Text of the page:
This third solo album saw him going viral at a time when such terms were still relatively new, which is why the live performances of key tracks Drifting and Rylynn have now clocked over 60 million and 34 million YouTube views respectively.
In 2012, an amazing opportunity arrived when McKee joined Prince’s band on the Welcome 2 Australia tour. As McKee later recalled: “We even talked about doing an instrumental album after that tour, which never happened, sadly.”
2. John Mayer – Continuum (2006)
He may have started out as more of an acoustic player on 2001 debut Room For Squares, but on Continuum, his third album, John Mayer redefined himself as the electric champion we know today, now standing as one of the most respected blues players on the planet.
More simplified and soulful than anything he’d released before, with glassy single-coil leads that were every bit as lyrical as his voice, Continuum attracted a new audience outside of the mainstream charts, now arguably his core fanbase.
Although it wasn’t chosen as one of the singles, Slow Dancing In A Burning Room quickly became one of Mayer’s signature anthems, with countless covers and backing tracks surfacing online. The song also played a big part in inspiring the neo-soul movement thriving today.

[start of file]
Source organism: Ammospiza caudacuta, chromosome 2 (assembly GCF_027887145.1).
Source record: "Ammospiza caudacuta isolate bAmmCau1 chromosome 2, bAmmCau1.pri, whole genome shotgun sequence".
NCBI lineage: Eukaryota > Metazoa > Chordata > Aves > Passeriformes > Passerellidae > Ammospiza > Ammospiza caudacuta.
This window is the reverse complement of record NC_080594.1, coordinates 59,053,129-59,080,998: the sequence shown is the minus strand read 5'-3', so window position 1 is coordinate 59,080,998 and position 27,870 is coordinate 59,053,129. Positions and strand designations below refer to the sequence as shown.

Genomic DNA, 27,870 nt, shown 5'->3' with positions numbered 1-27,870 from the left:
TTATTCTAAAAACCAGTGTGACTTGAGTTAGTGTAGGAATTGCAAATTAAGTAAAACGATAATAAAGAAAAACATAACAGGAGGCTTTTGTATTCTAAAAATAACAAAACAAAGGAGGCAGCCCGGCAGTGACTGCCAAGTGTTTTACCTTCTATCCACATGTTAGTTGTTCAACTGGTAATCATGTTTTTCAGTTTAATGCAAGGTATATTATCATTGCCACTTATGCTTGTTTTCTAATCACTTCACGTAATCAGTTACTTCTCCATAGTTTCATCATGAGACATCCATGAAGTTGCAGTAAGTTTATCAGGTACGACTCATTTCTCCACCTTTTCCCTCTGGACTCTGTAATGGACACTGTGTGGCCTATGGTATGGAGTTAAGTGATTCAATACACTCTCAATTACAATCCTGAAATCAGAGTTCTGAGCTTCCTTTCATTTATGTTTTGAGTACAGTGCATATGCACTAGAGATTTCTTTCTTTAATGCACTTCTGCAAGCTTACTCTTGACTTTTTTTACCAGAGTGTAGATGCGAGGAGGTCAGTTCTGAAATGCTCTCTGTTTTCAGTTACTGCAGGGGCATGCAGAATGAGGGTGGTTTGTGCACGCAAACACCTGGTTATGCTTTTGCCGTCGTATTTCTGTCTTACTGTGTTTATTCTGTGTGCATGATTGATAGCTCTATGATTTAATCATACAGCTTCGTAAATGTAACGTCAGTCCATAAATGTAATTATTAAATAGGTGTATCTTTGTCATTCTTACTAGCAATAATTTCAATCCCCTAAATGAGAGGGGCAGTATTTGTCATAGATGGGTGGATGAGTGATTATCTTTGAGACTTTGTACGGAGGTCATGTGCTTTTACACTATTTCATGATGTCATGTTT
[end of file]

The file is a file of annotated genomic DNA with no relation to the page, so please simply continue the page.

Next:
Mayer famously switched to PRS guitars in 2014, but the main guitars on Continuum included his then-recently acquired 1964 sunburst Strat, the 2004 Black One Strat made by Custom Shop master-builder John Cruz (heard on third single Gravity) and his Gold Leaf Strat for the track Vultures.
“The Gold Leaf is what I wrote the song on,” he explained to Total Guitar at the time. “It’s got that incredible second position – what do they call it, the quack? That’s the quackiest Strat of all time! Vultures does not work on another guitar. That weird, hollowed-out, out-of-phasey-type sound. I’ve never taken that gold Strat and played any other tune on it than Vultures.”